Hardcover , pages. To see what your friends thought of this book, please sign up. To ask other readers questions about Measuring the Mind , please sign up. Lists with This Book. This book is not yet featured on Listopia. I read Borsboom's book on the plane on the way to France -- I can't generally sleep on planes, so I read the whole book in one sitting and it was the only book I brought with me to France. I first came across Denny Borsboom of the University of Amsterdam when he had the lead article in the journal, Psychometrika.
Measuring the Mind: Conceptual Issues in Contemporary Psychometrics by Denny Borsboom
If you don't know, Psychometrika is about as mathematical as it gets with the possible exception of the British Journal of Mathematical and Statistical Psychology for psychology journa I read Borsboom's book on the plane on the way to France -- I can't generally sleep on planes, so I read the whole book in one sitting and it was the only book I brought with me to France.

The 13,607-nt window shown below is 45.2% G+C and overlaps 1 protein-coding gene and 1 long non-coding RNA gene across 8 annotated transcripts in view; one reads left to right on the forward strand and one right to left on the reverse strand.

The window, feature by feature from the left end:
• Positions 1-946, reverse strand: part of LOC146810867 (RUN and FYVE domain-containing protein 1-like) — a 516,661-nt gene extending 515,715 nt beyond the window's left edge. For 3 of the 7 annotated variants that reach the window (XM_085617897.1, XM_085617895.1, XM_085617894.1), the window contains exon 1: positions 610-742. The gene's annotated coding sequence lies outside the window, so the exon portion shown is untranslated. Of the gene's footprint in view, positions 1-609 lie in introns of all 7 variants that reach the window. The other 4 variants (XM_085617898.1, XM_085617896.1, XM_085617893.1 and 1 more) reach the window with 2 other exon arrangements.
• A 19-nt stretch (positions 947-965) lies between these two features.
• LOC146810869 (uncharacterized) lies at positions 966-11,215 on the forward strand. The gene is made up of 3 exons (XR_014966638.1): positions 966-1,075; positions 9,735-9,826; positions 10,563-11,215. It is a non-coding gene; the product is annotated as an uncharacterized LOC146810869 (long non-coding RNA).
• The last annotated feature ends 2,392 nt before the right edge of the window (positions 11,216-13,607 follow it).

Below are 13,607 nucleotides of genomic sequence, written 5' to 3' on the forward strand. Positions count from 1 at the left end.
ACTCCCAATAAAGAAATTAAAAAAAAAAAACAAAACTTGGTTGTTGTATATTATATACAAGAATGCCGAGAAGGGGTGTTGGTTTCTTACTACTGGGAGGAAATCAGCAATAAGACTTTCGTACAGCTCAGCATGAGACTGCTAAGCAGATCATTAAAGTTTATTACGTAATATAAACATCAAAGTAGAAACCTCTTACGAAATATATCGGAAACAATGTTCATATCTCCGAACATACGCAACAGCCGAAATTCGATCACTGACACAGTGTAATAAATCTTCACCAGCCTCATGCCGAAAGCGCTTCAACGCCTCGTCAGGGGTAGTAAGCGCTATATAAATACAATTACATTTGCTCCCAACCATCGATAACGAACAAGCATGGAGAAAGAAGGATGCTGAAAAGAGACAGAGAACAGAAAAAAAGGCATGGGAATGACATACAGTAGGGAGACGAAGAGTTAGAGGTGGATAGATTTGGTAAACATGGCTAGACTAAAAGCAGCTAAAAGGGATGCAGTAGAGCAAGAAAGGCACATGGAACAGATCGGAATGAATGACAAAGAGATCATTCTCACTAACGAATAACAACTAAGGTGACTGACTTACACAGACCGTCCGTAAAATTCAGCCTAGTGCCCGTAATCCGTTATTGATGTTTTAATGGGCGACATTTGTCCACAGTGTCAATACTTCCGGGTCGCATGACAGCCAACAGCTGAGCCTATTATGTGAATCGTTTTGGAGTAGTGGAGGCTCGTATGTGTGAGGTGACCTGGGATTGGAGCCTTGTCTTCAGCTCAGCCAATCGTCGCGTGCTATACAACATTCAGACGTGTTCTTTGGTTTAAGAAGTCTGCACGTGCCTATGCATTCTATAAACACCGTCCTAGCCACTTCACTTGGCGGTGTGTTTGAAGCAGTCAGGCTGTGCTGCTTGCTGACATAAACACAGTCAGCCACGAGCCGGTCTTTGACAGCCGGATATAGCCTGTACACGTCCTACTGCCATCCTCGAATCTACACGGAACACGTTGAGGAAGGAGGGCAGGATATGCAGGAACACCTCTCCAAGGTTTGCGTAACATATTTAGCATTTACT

If you don't know, Psychometrika is about as mathematical as it gets with the possible exception of the British Journal of Mathematical and Statistical Psychology for psychology journals, and often, the articles are too technical for me to read from start to finish, though I usually get something out of them. The first article in the journal is usually thought of as the best, and many quantitative psychologists will go their entire careers without a first author Psychometrika article.
However, he had such an article straight out of graduate school entitled "Attack of the Psychometricians" in September of , and their were comments on the article by numerous psychologists who I respect a great deal, some of whom were not even quantitative psychologists most notably, Lee Anna Clark -- I did my dissertation expanding David Watson and Lee Anna Clark's tripartite model of anxiety and depression. I don't like it when people publish such articles so early in their careers, as it makes me feel like a bit of a let down.